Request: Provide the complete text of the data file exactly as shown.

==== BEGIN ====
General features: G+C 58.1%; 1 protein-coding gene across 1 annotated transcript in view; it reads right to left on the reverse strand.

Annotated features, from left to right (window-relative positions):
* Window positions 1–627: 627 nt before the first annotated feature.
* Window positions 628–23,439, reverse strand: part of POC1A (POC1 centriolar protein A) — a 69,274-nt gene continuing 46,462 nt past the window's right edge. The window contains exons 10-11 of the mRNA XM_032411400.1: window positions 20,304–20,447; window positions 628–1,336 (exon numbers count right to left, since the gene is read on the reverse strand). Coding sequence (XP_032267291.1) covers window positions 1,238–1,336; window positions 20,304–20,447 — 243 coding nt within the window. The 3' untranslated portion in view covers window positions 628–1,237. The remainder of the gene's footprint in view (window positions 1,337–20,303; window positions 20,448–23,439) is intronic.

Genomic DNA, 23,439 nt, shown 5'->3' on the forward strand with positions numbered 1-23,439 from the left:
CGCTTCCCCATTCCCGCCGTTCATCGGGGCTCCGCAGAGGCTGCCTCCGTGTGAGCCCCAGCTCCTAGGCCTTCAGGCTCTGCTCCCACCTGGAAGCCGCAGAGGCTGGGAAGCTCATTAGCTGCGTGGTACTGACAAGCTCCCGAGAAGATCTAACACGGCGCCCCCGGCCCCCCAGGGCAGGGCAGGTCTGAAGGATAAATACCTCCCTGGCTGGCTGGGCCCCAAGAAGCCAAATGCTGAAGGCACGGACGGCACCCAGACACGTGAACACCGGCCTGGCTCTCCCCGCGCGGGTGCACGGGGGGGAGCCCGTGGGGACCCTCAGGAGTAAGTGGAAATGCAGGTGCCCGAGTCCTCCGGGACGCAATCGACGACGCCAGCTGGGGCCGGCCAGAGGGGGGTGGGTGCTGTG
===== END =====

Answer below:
General features: G+C 58.1%; 1 protein-coding gene across 1 annotated transcript in view; it reads right to left on the reverse strand.

Annotated features, from left to right (window-relative positions):
* Window positions 1–627: 627 nt before the first annotated feature.
* Window positions 628–23,439, reverse strand: part of POC1A (POC1 centriolar protein A) — a 69,274-nt gene continuing 46,462 nt past the window's right edge. The window contains exons 10-11 of the mRNA XM_032411400.1: window positions 20,304–20,447; window positions 628–1,336 (exon numbers count right to left, since the gene is read on the reverse strand). Coding sequence (XP_032267291.1) covers window positions 1,238–1,336; window positions 20,304–20,447 — 243 coding nt within the window. The 3' untranslated portion in view covers window positions 628–1,237. The remainder of the gene's footprint in view (window positions 1,337–20,303; window positions 20,448–23,439) is intronic.

Genomic DNA, 23,439 nt, shown 5'->3' on the forward strand with positions numbered 1-23,439 from the left:
CGCTTCCCCATTCCCGCCGTTCATCGGGGCTCCGCAGAGGCTGCCTCCGTGTGAGCCCCAGCTCCTAGGCCTTCAGGCTCTGCTCCCACCTGGAAGCCGCAGAGGCTGGGAAGCTCATTAGCTGCGTGGTACTGACAAGCTCCCGAGAAGATCTAACACGGCGCCCCCGGCCCCCCAGGGCAGGGCAGGTCTGAAGGATAAATACCTCCCTGGCTGGCTGGGCCCCAAGAAGCCAAATGCTGAAGGCACGGACGGCACCCAGACACGTGAACACCGGCCTGGCTCTCCCCGCGCGGGTGCACGGGGGGGAGCCCGTGGGGACCCTCAGGAGTAAGTGGAAATGCAGGTGCCCGAGTCCTCCGGGACGCAATCGACGACGCCAGCTGGGGCCGGCCAGAGGGGGGTGGGTGCTGTG